Afghan refugees fleeing the Taliban need your help

TW: this story contains graphic descriptions of violence

Afghanistan may be thousands of miles away, but the humanitarian crisis currently happening is affecting our own Calvin family. 

People are often surprised when I tell them I was a shepherd in the hills of Kabul, raised in poverty and landmines. I was a shepherd who loved the destroyed palaces and libraries of Afghanistan, the ruins of school buildings I saw come back to life and breed some of the bravest individuals I have ever known. 

About seven years ago, I was very fortunate to escape the Taliban and pursue my education in the United States. Then, on Aug. 15 this year, Afghanistan collapsed and once again became dominated by the enemies of humanity. Several weeks ago, I had accepted that Aug. 15 would be the last time I ever heard my mom’s voice. That morning I fell to my knees as I heard gunshots over the phone and my family screaming as they watched bodies falling around them by the Kabul airport. That day, hope was the only thing that kept me alive. 

By the grace of God, my family was recently evacuated. My family served alongside U.S. military corporations for many years in Afghanistan which put them in high risk. In addition, my family is Hazara, the indigenous ethnic minority that is currently facing a genocide. As you might imagine, being a part of these categories means torture and death by the Taliban, who have recently taken complete control of Afghanistan. Some of my own friends and families were recently slaughtered, beheaded and crucified — we are talking about crucifixion in 2021, not about a story from biblical history. 

My family, like many others, left with all of their belongings behind. However, the trauma and pain does not end there. While still in Kabul, they had to be in hiding for many days, spending over a week without much food or water. They had to burn all of their documents, school books and even toys as the Taliban went through our town, knocking door to door. For four days, they tried to make it to the airport before the Aug. 31 deadline. During their last attempt, the activation of tear gas almost ended their lives. All four of my nieces and nephews were trampled and separated from my sister and my mother. My sister passed out, broke a rib and dislocated a shoulder. My mother fractured a leg in two places, yet she still found the courage to find the rest of the family.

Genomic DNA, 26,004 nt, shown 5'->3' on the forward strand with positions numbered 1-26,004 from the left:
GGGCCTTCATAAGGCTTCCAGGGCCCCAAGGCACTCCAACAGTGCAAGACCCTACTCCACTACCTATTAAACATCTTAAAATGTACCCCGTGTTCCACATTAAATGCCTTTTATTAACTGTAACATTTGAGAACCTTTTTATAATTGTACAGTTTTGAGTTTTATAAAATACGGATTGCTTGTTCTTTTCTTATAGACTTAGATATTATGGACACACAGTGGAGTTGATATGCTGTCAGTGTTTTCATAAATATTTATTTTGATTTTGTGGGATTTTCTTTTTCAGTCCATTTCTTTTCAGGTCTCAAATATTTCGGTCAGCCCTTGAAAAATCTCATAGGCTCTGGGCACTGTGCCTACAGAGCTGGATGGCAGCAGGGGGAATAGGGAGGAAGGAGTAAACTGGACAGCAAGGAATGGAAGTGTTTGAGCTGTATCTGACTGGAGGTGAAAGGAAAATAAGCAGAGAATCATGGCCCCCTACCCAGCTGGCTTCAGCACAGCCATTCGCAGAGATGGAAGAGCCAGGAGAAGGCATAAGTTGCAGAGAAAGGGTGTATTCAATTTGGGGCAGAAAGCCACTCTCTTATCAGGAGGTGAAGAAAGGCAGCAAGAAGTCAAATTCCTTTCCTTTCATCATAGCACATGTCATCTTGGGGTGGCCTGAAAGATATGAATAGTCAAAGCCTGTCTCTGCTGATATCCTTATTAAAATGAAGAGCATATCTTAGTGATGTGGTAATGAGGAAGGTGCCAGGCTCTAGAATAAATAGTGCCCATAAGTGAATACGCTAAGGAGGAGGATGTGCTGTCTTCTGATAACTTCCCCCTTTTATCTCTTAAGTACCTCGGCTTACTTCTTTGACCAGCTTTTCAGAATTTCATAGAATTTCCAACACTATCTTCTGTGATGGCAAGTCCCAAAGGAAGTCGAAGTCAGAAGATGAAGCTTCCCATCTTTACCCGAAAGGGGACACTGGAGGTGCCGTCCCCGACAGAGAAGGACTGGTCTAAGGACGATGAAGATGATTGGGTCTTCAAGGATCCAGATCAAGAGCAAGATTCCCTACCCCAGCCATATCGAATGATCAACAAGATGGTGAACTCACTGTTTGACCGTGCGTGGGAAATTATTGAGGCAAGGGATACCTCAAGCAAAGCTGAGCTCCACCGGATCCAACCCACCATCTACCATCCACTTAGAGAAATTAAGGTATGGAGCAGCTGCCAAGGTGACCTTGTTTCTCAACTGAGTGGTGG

For many Afghan refugees like my family, being relocated to the United States means starting from zero. As servants of God, it is our obligation to put on our armor of service and provide them with a place of refuge. 

Today, because of the sudden abandonment and incompetence of the Biden administration, both Afghans and U.S. citizens still stranded in Afghanistan have to suffer.

As a village, as a Calvin community, we have the power to pick up our Afghan allies and walk beside them during this time.”

Here at Calvin, we have promised to think deeply, to act justly and to live wholeheartedly as Christ’s agents of renewal in the world. I want to remind you of this mission, and ask how you will help when duty calls in a time such as this. As a village, as a Calvin community, we have the power to pick up our Afghan allies and walk beside them during this time. Today, I call you to take action. You can donate to my nonprofit, Sew True, or through gift cards to help my family, and you can donate your time and skills to help make meals, provide transportation and assist with people who speak English as their language. Hold your elected officials accountable, telling them to not forget the U.S. citizens and Afghan allies stranded in Afghanistan. Calvin University, Grand Rapids residents, now is the time. We are the village that can bring healing to the rest of the world.